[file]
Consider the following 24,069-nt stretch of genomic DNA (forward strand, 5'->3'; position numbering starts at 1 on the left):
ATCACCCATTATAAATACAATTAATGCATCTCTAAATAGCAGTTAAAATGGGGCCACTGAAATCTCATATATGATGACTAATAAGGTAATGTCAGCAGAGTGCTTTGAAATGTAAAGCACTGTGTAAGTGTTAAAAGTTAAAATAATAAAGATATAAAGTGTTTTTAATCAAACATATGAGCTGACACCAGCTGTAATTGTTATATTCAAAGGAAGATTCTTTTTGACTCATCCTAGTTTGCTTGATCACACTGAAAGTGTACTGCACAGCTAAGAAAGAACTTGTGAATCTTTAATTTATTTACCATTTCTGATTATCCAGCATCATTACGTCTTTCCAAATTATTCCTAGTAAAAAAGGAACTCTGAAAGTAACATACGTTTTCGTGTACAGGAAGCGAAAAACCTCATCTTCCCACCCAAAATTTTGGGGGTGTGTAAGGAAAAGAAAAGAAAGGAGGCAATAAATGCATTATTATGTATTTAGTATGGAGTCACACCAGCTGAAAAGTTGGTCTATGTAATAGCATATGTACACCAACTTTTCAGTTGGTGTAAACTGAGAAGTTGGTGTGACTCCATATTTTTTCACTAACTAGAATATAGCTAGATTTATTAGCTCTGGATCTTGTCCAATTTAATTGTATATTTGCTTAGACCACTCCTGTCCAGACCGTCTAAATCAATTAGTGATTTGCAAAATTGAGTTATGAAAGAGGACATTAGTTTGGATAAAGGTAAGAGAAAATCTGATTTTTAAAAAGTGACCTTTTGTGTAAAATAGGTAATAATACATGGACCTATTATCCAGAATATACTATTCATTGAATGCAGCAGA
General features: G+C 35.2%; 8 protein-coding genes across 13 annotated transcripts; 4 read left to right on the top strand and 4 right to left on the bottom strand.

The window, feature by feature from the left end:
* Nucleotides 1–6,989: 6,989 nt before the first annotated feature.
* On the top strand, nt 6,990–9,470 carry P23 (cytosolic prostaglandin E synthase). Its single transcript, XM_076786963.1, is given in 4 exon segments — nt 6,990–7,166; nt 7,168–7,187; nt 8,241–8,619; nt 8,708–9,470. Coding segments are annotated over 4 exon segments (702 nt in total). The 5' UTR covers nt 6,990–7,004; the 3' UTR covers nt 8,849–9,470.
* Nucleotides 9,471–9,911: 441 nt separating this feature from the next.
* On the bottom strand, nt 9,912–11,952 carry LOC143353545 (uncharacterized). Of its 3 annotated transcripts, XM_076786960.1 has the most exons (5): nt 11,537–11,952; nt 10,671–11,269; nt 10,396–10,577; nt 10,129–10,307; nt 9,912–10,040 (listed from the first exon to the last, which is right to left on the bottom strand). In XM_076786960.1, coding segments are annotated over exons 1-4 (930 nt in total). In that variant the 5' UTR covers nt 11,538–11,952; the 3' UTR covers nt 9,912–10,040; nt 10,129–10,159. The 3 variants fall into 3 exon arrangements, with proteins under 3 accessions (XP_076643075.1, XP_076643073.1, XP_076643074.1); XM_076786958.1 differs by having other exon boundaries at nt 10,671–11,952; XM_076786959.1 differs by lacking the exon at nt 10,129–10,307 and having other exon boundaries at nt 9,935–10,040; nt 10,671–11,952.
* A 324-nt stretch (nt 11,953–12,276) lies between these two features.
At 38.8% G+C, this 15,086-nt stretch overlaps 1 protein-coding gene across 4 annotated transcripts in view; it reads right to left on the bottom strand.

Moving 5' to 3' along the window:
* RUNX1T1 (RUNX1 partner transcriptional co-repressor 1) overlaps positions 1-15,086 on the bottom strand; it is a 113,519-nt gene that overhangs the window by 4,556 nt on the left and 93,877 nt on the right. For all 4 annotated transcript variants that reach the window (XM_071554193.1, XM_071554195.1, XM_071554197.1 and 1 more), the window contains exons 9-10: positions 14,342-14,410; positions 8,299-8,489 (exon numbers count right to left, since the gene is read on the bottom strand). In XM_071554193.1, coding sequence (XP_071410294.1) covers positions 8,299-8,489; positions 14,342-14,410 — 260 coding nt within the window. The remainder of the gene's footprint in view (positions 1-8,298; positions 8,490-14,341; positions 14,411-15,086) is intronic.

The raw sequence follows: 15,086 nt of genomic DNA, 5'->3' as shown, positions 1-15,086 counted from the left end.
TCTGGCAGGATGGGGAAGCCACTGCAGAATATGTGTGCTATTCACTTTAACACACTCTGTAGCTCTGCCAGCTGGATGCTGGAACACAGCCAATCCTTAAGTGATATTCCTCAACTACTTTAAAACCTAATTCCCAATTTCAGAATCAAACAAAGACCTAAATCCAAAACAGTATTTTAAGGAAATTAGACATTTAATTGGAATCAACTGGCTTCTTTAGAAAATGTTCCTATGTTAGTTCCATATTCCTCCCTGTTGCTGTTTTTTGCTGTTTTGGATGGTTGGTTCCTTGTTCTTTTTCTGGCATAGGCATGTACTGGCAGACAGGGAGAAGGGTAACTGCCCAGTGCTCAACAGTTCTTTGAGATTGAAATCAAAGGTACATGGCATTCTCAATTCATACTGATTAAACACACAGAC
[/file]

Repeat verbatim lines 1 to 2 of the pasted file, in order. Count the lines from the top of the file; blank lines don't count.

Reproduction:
Consider the following 24,069-nt stretch of genomic DNA (forward strand, 5'->3'; position numbering starts at 1 on the left):
ATCACCCATTATAAATACAATTAATGCATCTCTAAATAGCAGTTAAAATGGGGCCACTGAAATCTCATATATGATGACTAATAAGGTAATGTCAGCAGAGTGCTTTGAAATGTAAAGCACTGTGTAAGTGTTAAAAGTTAAAATAATAAAGATATAAAGTGTTTTTAATCAAACATATGAGCTGACACCAGCTGTAATTGTTATATTCAAAGGAAGATTCTTTTTGACTCATCCTAGTTTGCTTGATCACACTGAAAGTGTACTGCACAGCTAAGAAAGAACTTGTGAATCTTTAATTTATTTACCATTTCTGATTATCCAGCATCATTACGTCTTTCCAAATTATTCCTAGTAAAAAAGGAACTCTGAAAGTAACATACGTTTTCGTGTACAGGAAGCGAAAAACCTCATCTTCCCACCCAAAATTTTGGGGGTGTGTAAGGAAAAGAAAAGAAAGGAGGCAATAAATGCATTATTATGTATTTAGTATGGAGTCACACCAGCTGAAAAGTTGGTCTATGTAATAGCATATGTACACCAACTTTTCAGTTGGTGTAAACTGAGAAGTTGGTGTGACTCCATATTTTTTCACTAACTAGAATATAGCTAGATTTATTAGCTCTGGATCTTGTCCAATTTAATTGTATATTTGCTTAGACCACTCCTGTCCAGACCGTCTAAATCAATTAGTGATTTGCAAAATTGAGTTATGAAAGAGGACATTAGTTTGGATAAAGGTAAGAGAAAATCTGATTTTTAAAAAGTGACCTTTTGTGTAAAATAGGTAATAATACATGGACCTATTATCCAGAATATACTATTCATTGAATGCAGCAGA